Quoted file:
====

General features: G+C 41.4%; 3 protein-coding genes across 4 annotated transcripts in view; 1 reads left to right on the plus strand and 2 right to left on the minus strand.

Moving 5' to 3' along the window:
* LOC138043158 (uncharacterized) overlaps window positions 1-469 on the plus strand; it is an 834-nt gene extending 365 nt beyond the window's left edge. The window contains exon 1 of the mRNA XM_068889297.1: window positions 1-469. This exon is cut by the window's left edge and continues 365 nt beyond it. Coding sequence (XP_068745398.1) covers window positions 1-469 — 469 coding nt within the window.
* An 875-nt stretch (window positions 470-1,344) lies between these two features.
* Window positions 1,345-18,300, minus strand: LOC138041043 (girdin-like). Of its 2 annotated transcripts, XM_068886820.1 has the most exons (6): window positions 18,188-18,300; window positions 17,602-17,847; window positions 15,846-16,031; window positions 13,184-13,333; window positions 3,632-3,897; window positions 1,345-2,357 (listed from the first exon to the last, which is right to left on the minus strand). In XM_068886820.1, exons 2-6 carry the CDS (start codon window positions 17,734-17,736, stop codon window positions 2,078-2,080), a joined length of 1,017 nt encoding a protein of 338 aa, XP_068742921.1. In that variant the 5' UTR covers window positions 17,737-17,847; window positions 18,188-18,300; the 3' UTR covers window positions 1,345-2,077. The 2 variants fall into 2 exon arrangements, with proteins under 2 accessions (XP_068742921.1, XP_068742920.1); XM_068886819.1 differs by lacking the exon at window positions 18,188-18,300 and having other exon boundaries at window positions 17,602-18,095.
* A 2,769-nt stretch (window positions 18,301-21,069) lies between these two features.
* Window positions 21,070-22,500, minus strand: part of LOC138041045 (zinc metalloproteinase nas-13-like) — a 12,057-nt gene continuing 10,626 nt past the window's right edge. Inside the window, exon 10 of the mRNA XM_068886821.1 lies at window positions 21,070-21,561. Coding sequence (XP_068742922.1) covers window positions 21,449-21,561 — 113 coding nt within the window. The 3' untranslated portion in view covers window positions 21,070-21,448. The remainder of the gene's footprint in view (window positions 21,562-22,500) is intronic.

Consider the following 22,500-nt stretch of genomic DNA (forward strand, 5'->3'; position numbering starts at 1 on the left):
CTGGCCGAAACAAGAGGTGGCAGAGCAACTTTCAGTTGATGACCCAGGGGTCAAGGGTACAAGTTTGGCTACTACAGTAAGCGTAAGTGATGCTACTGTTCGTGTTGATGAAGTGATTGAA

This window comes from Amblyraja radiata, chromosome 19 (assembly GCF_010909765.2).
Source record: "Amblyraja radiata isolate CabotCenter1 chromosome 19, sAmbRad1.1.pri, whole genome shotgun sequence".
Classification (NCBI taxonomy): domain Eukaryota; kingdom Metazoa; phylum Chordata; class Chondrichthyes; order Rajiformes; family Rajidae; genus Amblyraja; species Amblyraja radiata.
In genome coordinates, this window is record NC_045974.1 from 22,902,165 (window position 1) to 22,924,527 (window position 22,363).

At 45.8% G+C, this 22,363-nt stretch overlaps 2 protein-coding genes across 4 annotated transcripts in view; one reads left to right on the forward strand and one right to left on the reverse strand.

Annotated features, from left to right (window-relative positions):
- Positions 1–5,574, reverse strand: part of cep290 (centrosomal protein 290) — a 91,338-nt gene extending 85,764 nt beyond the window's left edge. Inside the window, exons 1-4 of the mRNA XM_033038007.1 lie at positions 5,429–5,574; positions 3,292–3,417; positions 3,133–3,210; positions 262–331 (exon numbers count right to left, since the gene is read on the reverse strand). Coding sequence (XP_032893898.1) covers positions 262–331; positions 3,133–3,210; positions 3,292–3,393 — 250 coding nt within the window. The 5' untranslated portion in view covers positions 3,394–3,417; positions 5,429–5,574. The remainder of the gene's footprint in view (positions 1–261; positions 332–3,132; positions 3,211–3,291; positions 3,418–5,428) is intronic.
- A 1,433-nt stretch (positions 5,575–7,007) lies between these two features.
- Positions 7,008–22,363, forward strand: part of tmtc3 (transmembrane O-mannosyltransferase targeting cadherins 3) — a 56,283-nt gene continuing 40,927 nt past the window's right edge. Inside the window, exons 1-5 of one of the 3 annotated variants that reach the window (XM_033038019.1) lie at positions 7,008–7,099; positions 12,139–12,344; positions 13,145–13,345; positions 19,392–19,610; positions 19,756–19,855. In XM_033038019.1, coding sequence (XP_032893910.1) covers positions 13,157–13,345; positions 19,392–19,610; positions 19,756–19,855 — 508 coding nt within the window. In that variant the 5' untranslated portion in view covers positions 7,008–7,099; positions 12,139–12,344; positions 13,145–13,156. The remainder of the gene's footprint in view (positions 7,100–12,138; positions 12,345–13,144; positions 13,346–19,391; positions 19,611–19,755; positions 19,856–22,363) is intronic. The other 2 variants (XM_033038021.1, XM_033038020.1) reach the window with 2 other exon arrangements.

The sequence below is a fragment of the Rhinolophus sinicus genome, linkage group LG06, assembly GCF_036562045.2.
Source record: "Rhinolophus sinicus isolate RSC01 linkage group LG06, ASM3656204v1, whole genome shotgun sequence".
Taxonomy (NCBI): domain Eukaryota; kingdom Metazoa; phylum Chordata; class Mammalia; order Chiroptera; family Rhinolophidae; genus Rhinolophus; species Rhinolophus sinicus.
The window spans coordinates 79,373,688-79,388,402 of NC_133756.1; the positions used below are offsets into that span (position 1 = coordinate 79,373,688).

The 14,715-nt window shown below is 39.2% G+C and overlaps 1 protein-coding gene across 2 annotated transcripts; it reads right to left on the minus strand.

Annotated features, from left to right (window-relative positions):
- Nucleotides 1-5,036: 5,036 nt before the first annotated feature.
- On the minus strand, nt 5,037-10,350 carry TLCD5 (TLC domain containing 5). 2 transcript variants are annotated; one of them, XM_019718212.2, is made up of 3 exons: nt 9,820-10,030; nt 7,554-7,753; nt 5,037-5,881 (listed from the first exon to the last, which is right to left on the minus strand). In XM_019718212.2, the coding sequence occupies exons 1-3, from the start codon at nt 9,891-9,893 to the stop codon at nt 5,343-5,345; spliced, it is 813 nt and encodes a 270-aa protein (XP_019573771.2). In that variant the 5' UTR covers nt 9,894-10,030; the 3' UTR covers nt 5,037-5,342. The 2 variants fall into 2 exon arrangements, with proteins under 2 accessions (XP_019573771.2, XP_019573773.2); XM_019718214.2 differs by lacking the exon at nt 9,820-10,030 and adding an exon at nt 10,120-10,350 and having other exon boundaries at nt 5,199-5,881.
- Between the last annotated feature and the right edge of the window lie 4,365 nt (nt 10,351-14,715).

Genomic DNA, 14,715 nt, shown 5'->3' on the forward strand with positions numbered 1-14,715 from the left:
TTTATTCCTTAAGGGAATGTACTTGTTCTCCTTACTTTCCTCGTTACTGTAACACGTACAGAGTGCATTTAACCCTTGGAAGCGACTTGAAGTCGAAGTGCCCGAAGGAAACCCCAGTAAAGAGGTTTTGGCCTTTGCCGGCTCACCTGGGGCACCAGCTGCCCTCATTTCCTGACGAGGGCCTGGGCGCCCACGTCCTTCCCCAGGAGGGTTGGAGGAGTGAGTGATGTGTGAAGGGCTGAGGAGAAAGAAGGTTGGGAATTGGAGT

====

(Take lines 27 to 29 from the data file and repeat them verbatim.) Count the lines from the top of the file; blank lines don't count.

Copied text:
- Between the last annotated feature and the right edge of the window lie 4,365 nt (nt 10,351-14,715).

Genomic DNA, 14,715 nt, shown 5'->3' on the forward strand with positions numbered 1-14,715 from the left:
TTTATTCCTTAAGGGAATGTACTTGTTCTCCTTACTTTCCTCGTTACTGTAACACGTACAGAGTGCATTTAACCCTTGGAAGCGACTTGAAGTCGAAGTGCCCGAAGGAAACCCCAGTAAAGAGGTTTTGGCCTTTGCCGGCTCACCTGGGGCACCAGCTGCCCTCATTTCCTGACGAGGGCCTGGGCGCCCACGTCCTTCCCCAGGAGGGTTGGAGGAGTGAGTGATGTGTGAAGGGCTGAGGAGAAAGAAGGTTGGGAATTGGAGT